The Sangam Age – Society

The earliest phase of Sangam society as described by Tolkappiyam was based on the five- fold classification of the land — the hill, the pastoral, the agricultural, the desert and the coastal. Different kinds of people inhabited these various classified lands and developed certain fixed customs and ways of life as a result of their interaction with respective environment. The ecological variations also determined their occupations such as hunting, cultivation, pastoralism, plunder, fishing, diving, sailing, etc.

Society in Sangam Age

Social Composition

Anthropological studies have shown that the earliest social element consisted of Negroid and Australoid groups with mixture of another racial stock which migrated from the earliest Mediterranean region. In its early phase these societies had small population and social classes were unknown. As a result there existed great unity among the people of each region, who moved freely among themselves and their ruler. The only classification Tamil society knew at this time was that of the arivar, ulavar, etc. based on their occupation such as the soldiers, hunters, shepherds, ploughmen, fishermen, etc.

The existence of numerous tribes and chieftains was seen in the later half of the Sangam age. The four Vedic varnas were distinctly of a later period. But it is interesting to note that though the varna system was brought in by the immigrating Brahmanas (1st century CE), it did not include Khastriyas as in the north. Only the brahmins were the dvijas (twice born) who qualified for the sacred thread. There are references to the slaves known as adimai (one who lived at feet of another). The prisoners of war were reduced to slavery. There existed slave markets.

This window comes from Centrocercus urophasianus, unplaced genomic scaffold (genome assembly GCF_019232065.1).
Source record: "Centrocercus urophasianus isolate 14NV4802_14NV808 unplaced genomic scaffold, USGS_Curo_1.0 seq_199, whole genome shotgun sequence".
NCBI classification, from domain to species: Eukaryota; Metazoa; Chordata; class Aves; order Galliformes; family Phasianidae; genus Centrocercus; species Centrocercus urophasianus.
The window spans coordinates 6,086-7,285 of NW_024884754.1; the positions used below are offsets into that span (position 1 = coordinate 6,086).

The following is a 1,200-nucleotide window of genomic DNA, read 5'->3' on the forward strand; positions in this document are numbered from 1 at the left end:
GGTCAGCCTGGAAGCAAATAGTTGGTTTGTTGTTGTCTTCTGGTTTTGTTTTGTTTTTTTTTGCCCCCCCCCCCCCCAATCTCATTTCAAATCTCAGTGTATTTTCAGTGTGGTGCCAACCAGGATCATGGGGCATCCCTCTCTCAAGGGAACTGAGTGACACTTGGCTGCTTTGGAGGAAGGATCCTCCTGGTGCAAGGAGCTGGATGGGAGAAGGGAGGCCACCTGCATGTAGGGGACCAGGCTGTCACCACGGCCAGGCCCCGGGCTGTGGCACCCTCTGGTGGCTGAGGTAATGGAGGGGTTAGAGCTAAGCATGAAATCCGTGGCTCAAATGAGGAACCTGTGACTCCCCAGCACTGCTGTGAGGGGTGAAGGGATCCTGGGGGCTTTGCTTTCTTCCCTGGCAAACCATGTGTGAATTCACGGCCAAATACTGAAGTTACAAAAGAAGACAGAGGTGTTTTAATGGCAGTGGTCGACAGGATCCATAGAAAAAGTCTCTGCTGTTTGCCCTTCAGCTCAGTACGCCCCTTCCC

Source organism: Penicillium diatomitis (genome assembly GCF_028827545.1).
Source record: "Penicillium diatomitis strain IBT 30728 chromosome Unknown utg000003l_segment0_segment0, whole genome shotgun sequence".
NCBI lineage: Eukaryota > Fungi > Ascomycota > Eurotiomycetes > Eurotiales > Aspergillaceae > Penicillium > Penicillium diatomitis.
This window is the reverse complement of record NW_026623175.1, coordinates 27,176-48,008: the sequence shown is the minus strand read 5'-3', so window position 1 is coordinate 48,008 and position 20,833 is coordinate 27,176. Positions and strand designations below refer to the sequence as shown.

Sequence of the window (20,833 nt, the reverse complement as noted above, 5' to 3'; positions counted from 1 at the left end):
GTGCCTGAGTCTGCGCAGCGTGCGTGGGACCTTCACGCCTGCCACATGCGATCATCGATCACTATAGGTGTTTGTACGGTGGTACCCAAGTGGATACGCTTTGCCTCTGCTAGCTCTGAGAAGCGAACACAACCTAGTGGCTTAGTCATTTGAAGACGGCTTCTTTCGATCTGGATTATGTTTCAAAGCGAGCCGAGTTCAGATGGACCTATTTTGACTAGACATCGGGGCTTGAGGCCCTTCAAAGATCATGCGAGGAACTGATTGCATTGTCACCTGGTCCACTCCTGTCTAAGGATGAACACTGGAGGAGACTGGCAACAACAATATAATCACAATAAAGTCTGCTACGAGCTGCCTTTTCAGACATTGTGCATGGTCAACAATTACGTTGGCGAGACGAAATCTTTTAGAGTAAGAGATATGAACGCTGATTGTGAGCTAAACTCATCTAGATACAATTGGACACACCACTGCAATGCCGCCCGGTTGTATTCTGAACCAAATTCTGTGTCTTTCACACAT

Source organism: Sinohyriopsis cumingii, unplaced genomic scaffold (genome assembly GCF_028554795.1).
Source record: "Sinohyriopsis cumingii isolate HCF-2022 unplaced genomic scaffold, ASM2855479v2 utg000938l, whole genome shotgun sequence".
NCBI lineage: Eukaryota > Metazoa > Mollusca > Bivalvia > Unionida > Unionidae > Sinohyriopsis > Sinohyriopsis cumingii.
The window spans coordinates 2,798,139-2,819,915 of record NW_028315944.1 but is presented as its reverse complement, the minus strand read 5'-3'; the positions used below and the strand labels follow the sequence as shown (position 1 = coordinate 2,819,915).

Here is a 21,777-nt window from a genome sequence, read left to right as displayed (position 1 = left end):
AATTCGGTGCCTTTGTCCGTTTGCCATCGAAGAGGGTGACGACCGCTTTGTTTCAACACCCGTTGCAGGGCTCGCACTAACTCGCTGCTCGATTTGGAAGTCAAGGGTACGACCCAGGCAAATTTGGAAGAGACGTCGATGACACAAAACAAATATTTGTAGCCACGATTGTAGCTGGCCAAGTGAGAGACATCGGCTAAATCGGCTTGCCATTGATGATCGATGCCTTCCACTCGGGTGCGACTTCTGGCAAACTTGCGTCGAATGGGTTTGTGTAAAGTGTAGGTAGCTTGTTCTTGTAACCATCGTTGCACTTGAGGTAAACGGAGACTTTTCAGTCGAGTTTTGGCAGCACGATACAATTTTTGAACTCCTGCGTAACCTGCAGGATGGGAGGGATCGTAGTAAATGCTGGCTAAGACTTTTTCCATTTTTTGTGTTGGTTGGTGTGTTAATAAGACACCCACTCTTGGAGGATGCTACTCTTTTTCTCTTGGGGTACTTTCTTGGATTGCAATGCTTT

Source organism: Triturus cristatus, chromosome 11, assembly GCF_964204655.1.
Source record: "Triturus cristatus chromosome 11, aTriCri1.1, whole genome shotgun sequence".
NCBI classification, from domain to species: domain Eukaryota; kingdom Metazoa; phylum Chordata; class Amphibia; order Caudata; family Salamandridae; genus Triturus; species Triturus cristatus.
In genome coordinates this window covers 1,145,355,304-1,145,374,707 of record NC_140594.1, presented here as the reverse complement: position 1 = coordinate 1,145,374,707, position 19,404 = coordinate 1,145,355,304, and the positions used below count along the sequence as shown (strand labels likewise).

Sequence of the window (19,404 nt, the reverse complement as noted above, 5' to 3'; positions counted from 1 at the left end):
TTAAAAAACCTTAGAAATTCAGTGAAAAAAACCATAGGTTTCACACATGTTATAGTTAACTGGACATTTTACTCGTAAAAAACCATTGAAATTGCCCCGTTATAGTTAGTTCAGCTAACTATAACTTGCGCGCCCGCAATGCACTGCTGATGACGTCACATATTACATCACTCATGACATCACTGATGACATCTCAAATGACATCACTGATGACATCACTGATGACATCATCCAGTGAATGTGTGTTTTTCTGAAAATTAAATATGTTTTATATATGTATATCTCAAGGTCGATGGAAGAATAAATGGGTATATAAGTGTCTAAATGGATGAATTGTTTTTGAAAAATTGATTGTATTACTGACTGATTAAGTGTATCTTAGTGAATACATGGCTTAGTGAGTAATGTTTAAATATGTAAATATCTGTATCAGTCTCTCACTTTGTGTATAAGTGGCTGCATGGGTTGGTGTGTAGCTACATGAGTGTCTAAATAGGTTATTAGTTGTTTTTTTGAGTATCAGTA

The women like men, enjoyed certain freedom and went around the town freely, played on the seashore and river beds and joined in temple festivals as depicted in Sangam poems such as Kalittogai. However, the status of women was one of subordination to men, which was an aspect of the general philosophy of the contemporary period. This is well reflected in Kuruntogai which mentions that the wife was not expected to love the husband after evaluating his qualities but because of the fact of his being her husband. In other words, it was not possible for a wife to estimate her husband. Though there are references to women being educated and some of them becoming poetesses, this can not be applied to the general mass. They had no property rights but were treated with considerations. Women remained a widow or performed sati, which was considered almost divine. Marriage was a sacrament and not a contract. Tolkappiyam mentions eight forms of marriage of which the most common was the Brahma marriage. However, there are references to wooing or even elopements, which were followed by conventional marriage.

Prostitution was a recognised institution. However, the prostitutes were taken to be the intruders in peaceful family life. But they figure so prominently in the poems and enjoy such a social standing that there could be no doubt that the prostitutes of the Sangam age were not as degraded as those of the modern times. Though texts like Kuruntogai refer to the prostitutes challenging wives and their relations, seducing men, they gave their companions more of a cultural enjoyment than anything else.

Dress, Ornaments and Fashion

The upper strata of society used dress of fine muslin and silk. Except for nobles and kings, men were satisfied with just two pieces of cloth — one below the waist and another adorning the head like a turban. Women used cloth only to cover below the waist. The tribal population was not in a position to do that even. The tribal women used leaves and barks to cover themselves.